A cinematographer on the film, Cam Matheson, told Guardian Australia he had also withdrawn his support for the film.
Matheson is calling on the director and producers to re-edit the film to remove the non-consenting people.
“I don’t understand why that wasn’t the decision made in the first place,” he said. “ I was nauseous for two days after the [Sundance] premiere ... I understand that true crime is extremely popular, but it has to kind of tear through us to get to you. It comes at a cost.”
Netflix, the director Emma Sullivan, and producers Ros Walker and Mette Heide, all declined to comment, but Sullivan previously told Danish magazine Ekko Film: “All the participants volunteered in the documentary and agreed to give interviews over a number of years ... I understand that some of them today feel very vulnerable, and I’m sorry that they feel that way. The healing process after a trauma like what we all went through is much longer than the two years that have passed. We are all still processing it in our own way, and it was hard for me to know how everyone wanted it when the film had its world premiere.”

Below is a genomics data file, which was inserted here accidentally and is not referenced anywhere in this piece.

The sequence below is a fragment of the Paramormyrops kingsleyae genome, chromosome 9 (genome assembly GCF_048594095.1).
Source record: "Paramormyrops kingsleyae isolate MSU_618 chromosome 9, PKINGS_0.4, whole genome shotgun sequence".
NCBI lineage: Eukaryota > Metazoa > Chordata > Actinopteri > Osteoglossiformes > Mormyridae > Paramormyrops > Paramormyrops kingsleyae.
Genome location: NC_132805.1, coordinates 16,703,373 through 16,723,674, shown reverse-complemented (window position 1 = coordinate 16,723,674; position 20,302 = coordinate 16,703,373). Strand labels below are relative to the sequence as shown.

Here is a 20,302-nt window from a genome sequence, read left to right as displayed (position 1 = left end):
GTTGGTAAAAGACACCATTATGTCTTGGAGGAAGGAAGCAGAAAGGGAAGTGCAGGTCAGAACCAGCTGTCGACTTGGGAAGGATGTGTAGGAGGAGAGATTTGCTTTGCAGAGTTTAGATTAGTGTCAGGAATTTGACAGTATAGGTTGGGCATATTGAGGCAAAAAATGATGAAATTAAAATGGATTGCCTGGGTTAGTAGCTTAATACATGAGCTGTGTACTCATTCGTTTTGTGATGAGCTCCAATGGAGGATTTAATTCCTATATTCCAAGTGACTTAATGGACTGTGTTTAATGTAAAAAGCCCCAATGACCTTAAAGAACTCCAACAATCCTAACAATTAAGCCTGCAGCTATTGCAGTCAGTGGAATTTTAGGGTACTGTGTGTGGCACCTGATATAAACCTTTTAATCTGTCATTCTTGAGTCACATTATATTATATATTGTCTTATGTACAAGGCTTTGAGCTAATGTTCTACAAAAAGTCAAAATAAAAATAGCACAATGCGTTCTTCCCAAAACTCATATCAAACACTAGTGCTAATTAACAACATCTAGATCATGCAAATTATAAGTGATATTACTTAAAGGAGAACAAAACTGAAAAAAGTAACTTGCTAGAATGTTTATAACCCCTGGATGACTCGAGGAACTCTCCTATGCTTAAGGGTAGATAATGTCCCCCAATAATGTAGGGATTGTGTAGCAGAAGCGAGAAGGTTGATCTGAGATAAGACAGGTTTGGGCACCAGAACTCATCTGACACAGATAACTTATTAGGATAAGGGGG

There is enough footage of Peter to make a 90-minute narrative ... that does not become a complete poison in the lives of at least two peopleCam Matheson
She continued: “Most of the actors are still excited about the opportunity to tell their story in their own way, and I am very pleased that most are well pleased with my film.”
Matheson told Guardian Australia that there was “more than enough footage” of Madsen to create a version of the documentary without the two people who are now objecting to their involvement.
“I have shot seven feature films and worked in the industry for nine or 10 years,” he said. “I have never worked on a production that had this much useable footage. There is more than enough footage of Peter to make a 90-minute narrative ... that does not become a complete poison in the lives of at least two people, and will haunt them for the rest of their lives.”